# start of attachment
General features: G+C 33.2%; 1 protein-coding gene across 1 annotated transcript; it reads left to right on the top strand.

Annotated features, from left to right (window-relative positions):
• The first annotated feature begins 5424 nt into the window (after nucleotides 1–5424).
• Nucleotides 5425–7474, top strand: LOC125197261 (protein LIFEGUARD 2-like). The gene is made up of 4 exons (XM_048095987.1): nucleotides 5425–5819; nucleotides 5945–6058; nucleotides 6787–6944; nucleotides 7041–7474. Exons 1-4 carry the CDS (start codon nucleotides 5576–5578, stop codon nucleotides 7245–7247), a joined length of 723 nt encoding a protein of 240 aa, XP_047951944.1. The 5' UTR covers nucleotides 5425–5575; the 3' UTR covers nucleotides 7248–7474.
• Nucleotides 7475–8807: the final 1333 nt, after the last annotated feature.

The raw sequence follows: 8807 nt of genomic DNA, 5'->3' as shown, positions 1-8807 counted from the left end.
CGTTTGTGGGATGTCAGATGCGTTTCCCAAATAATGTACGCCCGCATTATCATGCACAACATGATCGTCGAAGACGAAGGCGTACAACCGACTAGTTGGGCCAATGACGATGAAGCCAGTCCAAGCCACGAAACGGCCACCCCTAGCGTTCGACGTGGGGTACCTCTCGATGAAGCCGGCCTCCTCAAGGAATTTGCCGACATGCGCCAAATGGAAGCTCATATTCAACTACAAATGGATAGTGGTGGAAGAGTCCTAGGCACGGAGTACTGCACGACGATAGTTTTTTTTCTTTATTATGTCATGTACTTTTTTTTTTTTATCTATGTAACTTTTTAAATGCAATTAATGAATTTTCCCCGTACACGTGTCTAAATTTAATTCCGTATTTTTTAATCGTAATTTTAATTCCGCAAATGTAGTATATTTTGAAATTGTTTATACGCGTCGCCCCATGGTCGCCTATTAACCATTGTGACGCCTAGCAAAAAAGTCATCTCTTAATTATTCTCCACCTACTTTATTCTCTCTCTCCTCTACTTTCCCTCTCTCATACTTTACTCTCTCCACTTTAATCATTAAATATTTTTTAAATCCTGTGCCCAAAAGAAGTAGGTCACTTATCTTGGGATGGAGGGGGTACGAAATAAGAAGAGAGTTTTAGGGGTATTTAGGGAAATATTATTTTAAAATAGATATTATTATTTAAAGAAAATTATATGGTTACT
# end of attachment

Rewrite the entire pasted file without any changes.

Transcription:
General features: G+C 33.2%; 1 protein-coding gene across 1 annotated transcript; it reads left to right on the top strand.

Annotated features, from left to right (window-relative positions):
• The first annotated feature begins 5424 nt into the window (after nucleotides 1–5424).
• Nucleotides 5425–7474, top strand: LOC125197261 (protein LIFEGUARD 2-like). The gene is made up of 4 exons (XM_048095987.1): nucleotides 5425–5819; nucleotides 5945–6058; nucleotides 6787–6944; nucleotides 7041–7474. Exons 1-4 carry the CDS (start codon nucleotides 5576–5578, stop codon nucleotides 7245–7247), a joined length of 723 nt encoding a protein of 240 aa, XP_047951944.1. The 5' UTR covers nucleotides 5425–5575; the 3' UTR covers nucleotides 7248–7474.
• Nucleotides 7475–8807: the final 1333 nt, after the last annotated feature.

The raw sequence follows: 8807 nt of genomic DNA, 5'->3' as shown, positions 1-8807 counted from the left end.
CGTTTGTGGGATGTCAGATGCGTTTCCCAAATAATGTACGCCCGCATTATCATGCACAACATGATCGTCGAAGACGAAGGCGTACAACCGACTAGTTGGGCCAATGACGATGAAGCCAGTCCAAGCCACGAAACGGCCACCCCTAGCGTTCGACGTGGGGTACCTCTCGATGAAGCCGGCCTCCTCAAGGAATTTGCCGACATGCGCCAAATGGAAGCTCATATTCAACTACAAATGGATAGTGGTGGAAGAGTCCTAGGCACGGAGTACTGCACGACGATAGTTTTTTTTCTTTATTATGTCATGTACTTTTTTTTTTTTATCTATGTAACTTTTTAAATGCAATTAATGAATTTTCCCCGTACACGTGTCTAAATTTAATTCCGTATTTTTTAATCGTAATTTTAATTCCGCAAATGTAGTATATTTTGAAATTGTTTATACGCGTCGCCCCATGGTCGCCTATTAACCATTGTGACGCCTAGCAAAAAAGTCATCTCTTAATTATTCTCCACCTACTTTATTCTCTCTCTCCTCTACTTTCCCTCTCTCATACTTTACTCTCTCCACTTTAATCATTAAATATTTTTTAAATCCTGTGCCCAAAAGAAGTAGGTCACTTATCTTGGGATGGAGGGGGTACGAAATAAGAAGAGAGTTTTAGGGGTATTTAGGGAAATATTATTTTAAAATAGATATTATTATTTAAAGAAAATTATATGGTTACT